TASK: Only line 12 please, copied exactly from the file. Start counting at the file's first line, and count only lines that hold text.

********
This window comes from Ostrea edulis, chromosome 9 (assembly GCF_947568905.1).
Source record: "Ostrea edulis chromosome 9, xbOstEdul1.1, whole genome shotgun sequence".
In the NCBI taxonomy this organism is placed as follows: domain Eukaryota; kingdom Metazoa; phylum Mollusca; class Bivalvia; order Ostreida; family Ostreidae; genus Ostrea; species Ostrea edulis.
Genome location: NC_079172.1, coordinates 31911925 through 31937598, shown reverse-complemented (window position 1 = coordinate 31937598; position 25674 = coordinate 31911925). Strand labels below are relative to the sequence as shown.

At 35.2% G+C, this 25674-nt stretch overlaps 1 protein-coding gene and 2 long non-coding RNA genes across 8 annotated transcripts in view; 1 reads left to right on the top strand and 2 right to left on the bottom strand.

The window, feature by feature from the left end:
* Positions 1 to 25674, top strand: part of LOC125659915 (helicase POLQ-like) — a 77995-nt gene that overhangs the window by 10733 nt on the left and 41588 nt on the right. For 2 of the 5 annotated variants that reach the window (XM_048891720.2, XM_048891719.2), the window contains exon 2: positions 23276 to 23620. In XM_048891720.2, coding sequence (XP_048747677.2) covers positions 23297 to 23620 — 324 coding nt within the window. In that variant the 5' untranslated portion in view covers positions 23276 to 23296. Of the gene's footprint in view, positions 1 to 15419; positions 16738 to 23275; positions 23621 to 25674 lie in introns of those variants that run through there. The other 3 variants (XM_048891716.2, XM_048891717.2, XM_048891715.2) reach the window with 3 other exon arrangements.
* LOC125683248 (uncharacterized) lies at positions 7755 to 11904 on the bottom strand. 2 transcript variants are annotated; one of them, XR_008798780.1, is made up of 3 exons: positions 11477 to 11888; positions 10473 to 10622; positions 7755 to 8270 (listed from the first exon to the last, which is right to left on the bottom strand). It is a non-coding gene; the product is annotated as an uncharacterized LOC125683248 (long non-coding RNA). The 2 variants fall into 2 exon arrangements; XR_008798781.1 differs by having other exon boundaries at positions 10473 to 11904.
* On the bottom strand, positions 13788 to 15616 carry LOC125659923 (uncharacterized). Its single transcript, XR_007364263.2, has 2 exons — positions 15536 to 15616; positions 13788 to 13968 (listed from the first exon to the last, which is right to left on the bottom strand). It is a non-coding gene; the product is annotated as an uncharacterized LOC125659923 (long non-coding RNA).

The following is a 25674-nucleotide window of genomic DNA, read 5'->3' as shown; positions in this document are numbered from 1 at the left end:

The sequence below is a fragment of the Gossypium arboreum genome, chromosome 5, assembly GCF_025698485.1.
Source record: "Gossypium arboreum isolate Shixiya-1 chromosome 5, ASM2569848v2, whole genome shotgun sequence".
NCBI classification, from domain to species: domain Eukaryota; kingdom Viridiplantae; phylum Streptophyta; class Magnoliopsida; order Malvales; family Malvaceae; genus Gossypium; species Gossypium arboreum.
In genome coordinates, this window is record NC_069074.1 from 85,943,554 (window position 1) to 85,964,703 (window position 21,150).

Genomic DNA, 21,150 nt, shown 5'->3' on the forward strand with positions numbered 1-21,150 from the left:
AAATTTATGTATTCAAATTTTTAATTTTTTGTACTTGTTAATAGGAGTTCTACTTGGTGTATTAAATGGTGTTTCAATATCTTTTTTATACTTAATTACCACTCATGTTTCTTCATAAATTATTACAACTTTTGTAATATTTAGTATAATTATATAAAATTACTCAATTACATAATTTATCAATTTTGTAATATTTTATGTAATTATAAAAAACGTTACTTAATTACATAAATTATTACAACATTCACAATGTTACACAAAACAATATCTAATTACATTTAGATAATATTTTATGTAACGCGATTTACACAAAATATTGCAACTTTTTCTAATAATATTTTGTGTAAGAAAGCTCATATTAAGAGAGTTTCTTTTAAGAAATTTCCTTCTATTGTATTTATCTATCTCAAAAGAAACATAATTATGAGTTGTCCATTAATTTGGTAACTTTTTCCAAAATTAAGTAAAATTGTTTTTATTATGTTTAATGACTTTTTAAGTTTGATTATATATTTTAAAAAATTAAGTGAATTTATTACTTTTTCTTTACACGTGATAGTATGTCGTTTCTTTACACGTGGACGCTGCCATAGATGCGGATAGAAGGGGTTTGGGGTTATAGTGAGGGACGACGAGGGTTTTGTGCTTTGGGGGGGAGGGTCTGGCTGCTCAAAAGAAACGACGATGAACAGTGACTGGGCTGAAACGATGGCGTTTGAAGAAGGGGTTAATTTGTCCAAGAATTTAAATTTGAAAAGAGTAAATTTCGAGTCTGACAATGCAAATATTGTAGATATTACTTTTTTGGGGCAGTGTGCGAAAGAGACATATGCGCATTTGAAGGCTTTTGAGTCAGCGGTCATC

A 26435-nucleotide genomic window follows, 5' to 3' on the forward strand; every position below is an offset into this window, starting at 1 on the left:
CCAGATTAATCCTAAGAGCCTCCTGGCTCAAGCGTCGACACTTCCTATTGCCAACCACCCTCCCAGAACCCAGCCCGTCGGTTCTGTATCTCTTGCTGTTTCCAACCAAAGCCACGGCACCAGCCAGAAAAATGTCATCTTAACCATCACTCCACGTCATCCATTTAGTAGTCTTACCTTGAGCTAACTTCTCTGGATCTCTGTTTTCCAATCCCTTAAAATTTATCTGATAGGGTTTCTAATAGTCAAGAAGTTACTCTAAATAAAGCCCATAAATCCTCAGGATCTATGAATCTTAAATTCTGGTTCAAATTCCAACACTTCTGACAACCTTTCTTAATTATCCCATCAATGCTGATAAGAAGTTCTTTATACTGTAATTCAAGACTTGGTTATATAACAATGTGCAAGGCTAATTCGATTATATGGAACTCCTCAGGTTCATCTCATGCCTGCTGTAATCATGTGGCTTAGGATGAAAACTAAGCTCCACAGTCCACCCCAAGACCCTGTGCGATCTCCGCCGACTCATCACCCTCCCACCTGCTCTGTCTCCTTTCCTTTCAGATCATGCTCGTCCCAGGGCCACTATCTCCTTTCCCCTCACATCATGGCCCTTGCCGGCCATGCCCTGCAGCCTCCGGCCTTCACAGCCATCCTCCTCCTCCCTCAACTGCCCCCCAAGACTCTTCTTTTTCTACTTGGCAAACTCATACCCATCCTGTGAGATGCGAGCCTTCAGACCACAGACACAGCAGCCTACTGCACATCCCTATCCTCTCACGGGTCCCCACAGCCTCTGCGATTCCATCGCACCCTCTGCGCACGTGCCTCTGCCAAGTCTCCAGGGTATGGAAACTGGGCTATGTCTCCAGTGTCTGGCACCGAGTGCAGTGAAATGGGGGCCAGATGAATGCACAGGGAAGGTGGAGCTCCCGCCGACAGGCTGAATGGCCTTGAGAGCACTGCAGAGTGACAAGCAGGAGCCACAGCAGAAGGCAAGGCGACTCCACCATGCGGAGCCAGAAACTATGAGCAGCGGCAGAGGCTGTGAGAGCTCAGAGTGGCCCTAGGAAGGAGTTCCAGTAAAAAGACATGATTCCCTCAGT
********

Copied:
Source record: "Gossypium arboreum isolate Shixiya-1 chromosome 5, ASM2569848v2, whole genome shotgun sequence".